F1’s future stars? Meet the junior drivers from this week’s Hungary test

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Formula 1’s summer break may now be in full swing, but the paddock did not make its usual sharp getaway from Budapest last Sunday following the conclusion of the Hungarian Grand Prix.

The second in-season test of the season meant the teams had to stay on until Wednesday evening, fielding a mixture of regular racers and young up-and-comers across the two days of running at the Hungaroring.

While the Robert Kubica hype train was impossible to miss, there were a number of other names that you would be well-advised to take note of during their rise towards F1.

Here’s a look at all of the youngsters that featured in the Hungary test.


Remember. This. Name.

Norris (pictured above) has long been talked about in British racing circles as the next Lewis Hamilton. While it may be something of a cliche, it’s a fair assessment. He is the brightest British talent to have emerged in a very long time.

Norris stepped up to FIA Formula 3 for 2017 after winning two European Formula Renault titles last year (a staggering feat) and secured himself a place on McLaren’s prestigious junior program, with his first F1 test coming about after winning the McLaren Autosport British Racing Drivers’ Club award last December.

Thrown in at the deep end with a 2017-spec F1 car and a field to compare himself with, Norris stunned the paddock by finishing second-fastest overall with a trouble-free day.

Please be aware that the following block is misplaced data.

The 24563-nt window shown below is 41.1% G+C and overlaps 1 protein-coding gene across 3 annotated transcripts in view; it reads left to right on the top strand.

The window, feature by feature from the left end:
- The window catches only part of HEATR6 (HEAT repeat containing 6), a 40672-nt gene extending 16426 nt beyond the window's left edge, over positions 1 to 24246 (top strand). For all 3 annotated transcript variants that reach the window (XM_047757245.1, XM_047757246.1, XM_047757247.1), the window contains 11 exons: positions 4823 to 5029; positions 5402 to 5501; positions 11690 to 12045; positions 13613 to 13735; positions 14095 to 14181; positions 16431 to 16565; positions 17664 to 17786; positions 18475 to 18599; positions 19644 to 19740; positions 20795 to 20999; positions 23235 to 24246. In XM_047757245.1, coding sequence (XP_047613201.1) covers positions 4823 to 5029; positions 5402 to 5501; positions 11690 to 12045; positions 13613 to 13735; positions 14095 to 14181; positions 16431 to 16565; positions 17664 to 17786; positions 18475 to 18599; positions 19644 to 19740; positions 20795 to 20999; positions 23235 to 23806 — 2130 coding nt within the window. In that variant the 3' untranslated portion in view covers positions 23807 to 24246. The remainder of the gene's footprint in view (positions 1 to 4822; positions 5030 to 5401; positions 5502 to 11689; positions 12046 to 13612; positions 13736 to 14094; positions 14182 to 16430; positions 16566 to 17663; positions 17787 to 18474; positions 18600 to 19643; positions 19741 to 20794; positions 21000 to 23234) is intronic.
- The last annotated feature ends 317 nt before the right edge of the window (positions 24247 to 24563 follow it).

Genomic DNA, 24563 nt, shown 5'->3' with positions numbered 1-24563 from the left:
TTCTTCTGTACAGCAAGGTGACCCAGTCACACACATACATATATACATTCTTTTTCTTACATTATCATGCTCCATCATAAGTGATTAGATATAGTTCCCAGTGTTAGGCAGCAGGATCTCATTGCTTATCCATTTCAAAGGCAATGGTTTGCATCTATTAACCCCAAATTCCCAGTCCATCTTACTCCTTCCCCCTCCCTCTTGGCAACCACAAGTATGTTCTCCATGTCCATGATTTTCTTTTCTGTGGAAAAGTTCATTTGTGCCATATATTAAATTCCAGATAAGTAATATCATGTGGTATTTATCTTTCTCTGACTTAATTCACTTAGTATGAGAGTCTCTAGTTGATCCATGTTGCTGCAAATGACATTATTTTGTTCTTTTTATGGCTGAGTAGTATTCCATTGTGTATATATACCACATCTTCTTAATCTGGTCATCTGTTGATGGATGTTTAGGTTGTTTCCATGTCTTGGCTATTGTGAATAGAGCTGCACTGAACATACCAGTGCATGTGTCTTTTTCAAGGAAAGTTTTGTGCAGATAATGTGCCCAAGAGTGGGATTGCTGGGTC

A move up to Formula 2 looks likely for 2018, but it surely won’t be long until Norris is in F1 as one of its brightest young talents. He’s the real deal.


You would be forgiven for thinking his full name was actually “1. Charles Leclerc” if you’ve been following the Monegasque’s efforts the past two years, such has been his dominance.

The 2016 GP3 champion moved up to Formula 2 for 2017, and has been on another level to the rest of the field. Six straight poles (it would be seven but for an exclusion for track limits) and five wins have put him 50 points clear at the top of the standings, making the title his for the taking.

Leclerc impressed during his first official Ferrari test on Tuesday, again finishing P1, and will be in contention for a seat with Sauber next year thanks to its technical deal with the Italian manufacturer.

Leclerc looks to be Ferrari’s next great star. Don’t be surprised if he is the eventual successor to Kimi Raikkonen.

2017 In-Season Testing Hungary, Day 1 – Steve Etherington/Mercedes AMG Motorsport


Norris may be touted as Britain’s next big racing star, but George Russell is hot on his heels. The 19-year-old was the first winner of the British Formula 4 series in 2014 before spending two years in European F3, impressing the field.

Russell moved into GP3 for 2017 after linking up with Mercedes, and has been the stand-out driver in the field, taking two poles and two wins to lead the championship with half the season complete.

Russell is highly-rated by Mercedes, and will be angling to follow in the footsteps of Pascal Wehrlein and Esteban Ocon to make his way up to F1 soon.

Hungaroring, Budapest, Hungary. Tuesday 01 August 2017. Santino Ferrucci , Haas F1, talking to the press. World Copyright: Zak Mauger/LAT Images


Santino Ferrucci is currently flying the flag for the United States on the ladder towards F1, taking over the mantle from Alexander Rossi following his move over to IndyCar in 2016.

The native of Woodbury, Connecticut spent half a season in US F2000 before moving over to Europe for 2015, racing in various Formula 3 championships. Ferrucci linked up with Haas in a development role ahead of its debut season in F1, enjoying his first test last summer at Silverstone alongside a GP3 campaign.

Ferrucci enjoyed a second solid test with Haas earlier this week, having announced earlier in the month his move up to F2 for the rest of the season with Trident, finishing a solid ninth on debut.